Olé, olé, the bulls are coming

The current bull market, which turned five years old this year, has already earned its place in the august company of the Roaring 20’s and the dot-com boom of 1990s. Ever since late July, when a one-day drop in the Dow wiped out a month’s worth of gains, however, the classic bull-bear debate over the capital markets’ near and long-term prospects has dramatically intensified. The significant majority of expert and even retail investors seem to hold bullish sentiment for at least the near-term. Indeed, the four headlines featured on CNBC’s halftime report as I am writing this article read: “Bull sees path toward S&P 3000,” “Analyst: Apple wallet a ‘turning point,’” “Tesla hits new highs on bullish call,” and “These bank stocks could double.”

Despite the general sentiment, the bears are certainly justified in their worry. After all, the last 5-year boom we experienced ended with the worst economic downslide since the Great Depression. The most common concern the bears cite is the unprecedented support that the United States’ central bank has provided to support growth. By buying back bonds and mortgages, the Fed has created a historically low-interest-rate environment that has promoted spending in all levels of the economy. With this quantitative easing program coming to an end in the very near future (likely October), many investors like Jim Bianco, a leader in market analysis at Arbor Research & Trading, believe that, “the bull market of the last four-plus years has a lot to do with Federal Open Market Committee stimulus. If history is any guide, its removal would figure to be a profound negative for equity prices.”

While on the topic of bears’ concerns, it seems appropriate to discuss the effect, or lack thereof, of geopolitical and foreign economic events. The recovery and performance of European markets has been nothing short of wan and the developments in Gaza and Ukraine almost utterly unpredictable. Though conditions like these have historically rippled negatively into the equity markets, they currently seem to have no effect. Stock prices, with few sector or company specific exceptions, continue to tick steadily higher in spite of frequent distressing headlines. It would, however, be dangerously misguided to take this seeming immunity as any sort of guiding precedent. The uncertainty of geopolitical events is virtually always a factor in any sound investor’s assessment of the state of the economy. The current condition speaks only to the robust optimism and popular belief in long-term growth in equity markets.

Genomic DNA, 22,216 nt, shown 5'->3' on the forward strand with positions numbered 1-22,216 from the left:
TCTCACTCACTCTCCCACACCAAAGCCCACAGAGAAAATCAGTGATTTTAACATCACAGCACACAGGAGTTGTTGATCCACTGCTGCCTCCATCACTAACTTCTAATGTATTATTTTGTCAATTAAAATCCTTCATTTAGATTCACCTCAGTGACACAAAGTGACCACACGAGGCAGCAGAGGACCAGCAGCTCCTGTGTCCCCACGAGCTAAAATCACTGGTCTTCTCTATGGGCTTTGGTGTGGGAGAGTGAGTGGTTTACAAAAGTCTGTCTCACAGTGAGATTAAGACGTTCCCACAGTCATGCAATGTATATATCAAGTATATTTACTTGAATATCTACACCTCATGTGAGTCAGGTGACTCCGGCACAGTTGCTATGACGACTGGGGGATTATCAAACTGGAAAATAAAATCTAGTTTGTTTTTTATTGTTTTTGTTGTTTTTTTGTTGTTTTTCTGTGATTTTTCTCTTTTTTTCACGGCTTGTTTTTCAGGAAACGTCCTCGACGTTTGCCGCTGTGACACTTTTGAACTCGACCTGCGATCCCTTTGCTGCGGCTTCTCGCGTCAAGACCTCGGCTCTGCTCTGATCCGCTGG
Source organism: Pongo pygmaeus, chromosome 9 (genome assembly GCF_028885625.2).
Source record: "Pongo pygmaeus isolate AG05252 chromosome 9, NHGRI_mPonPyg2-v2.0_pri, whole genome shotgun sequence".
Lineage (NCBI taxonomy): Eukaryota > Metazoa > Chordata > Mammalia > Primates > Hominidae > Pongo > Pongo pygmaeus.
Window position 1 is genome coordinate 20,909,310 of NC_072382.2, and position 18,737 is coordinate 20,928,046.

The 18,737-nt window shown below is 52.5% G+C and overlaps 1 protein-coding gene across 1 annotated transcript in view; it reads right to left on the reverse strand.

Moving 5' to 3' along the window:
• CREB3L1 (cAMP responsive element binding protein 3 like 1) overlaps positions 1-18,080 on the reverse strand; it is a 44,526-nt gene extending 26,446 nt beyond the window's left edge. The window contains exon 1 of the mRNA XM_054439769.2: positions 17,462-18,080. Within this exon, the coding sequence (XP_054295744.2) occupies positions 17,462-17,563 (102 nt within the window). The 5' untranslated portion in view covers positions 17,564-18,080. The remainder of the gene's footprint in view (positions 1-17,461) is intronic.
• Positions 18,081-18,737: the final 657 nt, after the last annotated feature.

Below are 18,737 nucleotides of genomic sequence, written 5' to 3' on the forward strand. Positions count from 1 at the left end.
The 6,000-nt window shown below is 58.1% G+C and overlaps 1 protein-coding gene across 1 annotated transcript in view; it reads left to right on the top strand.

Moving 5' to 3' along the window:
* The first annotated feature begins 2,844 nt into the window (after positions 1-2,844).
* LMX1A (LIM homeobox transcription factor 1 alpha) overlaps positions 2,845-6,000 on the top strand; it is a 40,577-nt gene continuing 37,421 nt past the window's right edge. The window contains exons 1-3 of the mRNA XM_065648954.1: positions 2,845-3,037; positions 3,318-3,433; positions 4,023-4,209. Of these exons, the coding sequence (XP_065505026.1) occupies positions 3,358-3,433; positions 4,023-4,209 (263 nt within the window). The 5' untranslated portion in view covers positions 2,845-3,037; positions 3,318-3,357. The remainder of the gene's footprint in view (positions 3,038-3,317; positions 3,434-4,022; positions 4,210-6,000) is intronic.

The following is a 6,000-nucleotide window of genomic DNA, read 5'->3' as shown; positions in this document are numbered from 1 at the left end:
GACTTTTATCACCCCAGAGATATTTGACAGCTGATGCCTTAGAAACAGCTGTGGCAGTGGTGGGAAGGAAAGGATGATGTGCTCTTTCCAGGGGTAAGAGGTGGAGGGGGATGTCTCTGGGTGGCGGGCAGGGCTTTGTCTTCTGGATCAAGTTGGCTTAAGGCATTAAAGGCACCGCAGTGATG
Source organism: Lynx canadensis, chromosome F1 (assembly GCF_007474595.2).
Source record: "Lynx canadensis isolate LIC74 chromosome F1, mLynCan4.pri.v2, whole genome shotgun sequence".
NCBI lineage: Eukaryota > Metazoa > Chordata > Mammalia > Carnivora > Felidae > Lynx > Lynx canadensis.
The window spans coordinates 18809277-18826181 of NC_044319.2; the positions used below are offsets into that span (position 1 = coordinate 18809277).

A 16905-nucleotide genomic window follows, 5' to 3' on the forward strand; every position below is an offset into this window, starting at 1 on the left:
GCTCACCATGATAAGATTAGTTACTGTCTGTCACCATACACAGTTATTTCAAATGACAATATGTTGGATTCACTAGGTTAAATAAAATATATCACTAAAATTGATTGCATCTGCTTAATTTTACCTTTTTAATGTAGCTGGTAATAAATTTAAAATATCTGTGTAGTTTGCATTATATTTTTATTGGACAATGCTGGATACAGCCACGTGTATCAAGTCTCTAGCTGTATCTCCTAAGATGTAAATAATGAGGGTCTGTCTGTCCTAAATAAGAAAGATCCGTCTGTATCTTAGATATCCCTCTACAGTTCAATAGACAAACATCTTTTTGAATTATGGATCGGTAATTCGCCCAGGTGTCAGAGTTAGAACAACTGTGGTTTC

My view on the matter, for various reasons, is with the majority. The Fed has been more transparent about its intentions with its monetary policy than ever before in its 200-year history. The markets have more or less known that the end to the Fed’s quantitative easing program was imminent since the announcement of the 10 billion dollar monthly taper in the beginning of this year. There is no apparent reason why investors would react as negatively as bears claim (some go as far as to predict a 50 to 60 percent fall in the market), given that they have known the central bank’s intentions for over half a year now.

Additionally, the entry of the bull market into its sixth year is more significant than most realize.  As Wallace Witkowski of MarketWatch points out, the few bull markets in history that have crossed their fifth year have flourished spectacularly in their sixth, with an average annual growth of 26 percent. Though I certainly find it hard to get on board with U.S. Trust’s Chris Hyzy’s call of a 20-year-long bull market (the longest recorded run to date has only lasted 10), Wharton professor and renowned economist Jeremy Siegel proffers a more tempered and realistic prediction: “We’re not over with this bull market. I’m sticking with my projection [for the Dow Jones Industrial Average] of 18,000 by year end. Our economy is the best of the three major engines in the world, and that’s why I have faith in U.S. stocks.”

Even if the Fed chooses to raise interest rate in the near future, many of us have seen rates higher than 7 percent in our lives. It is a virtual impossibility that rates will reach anything near those levels any time soon, and investors are well aware of this fact. Regardless of what the future has in store, there is no denying that we are currently living through one of the most prosperous markets in America’s financial history.

Leave a Reply

Your email address will not be published.

The Phoenix

Discover more from The Phoenix

Subscribe now to keep reading and get access to the full archive.

Continue reading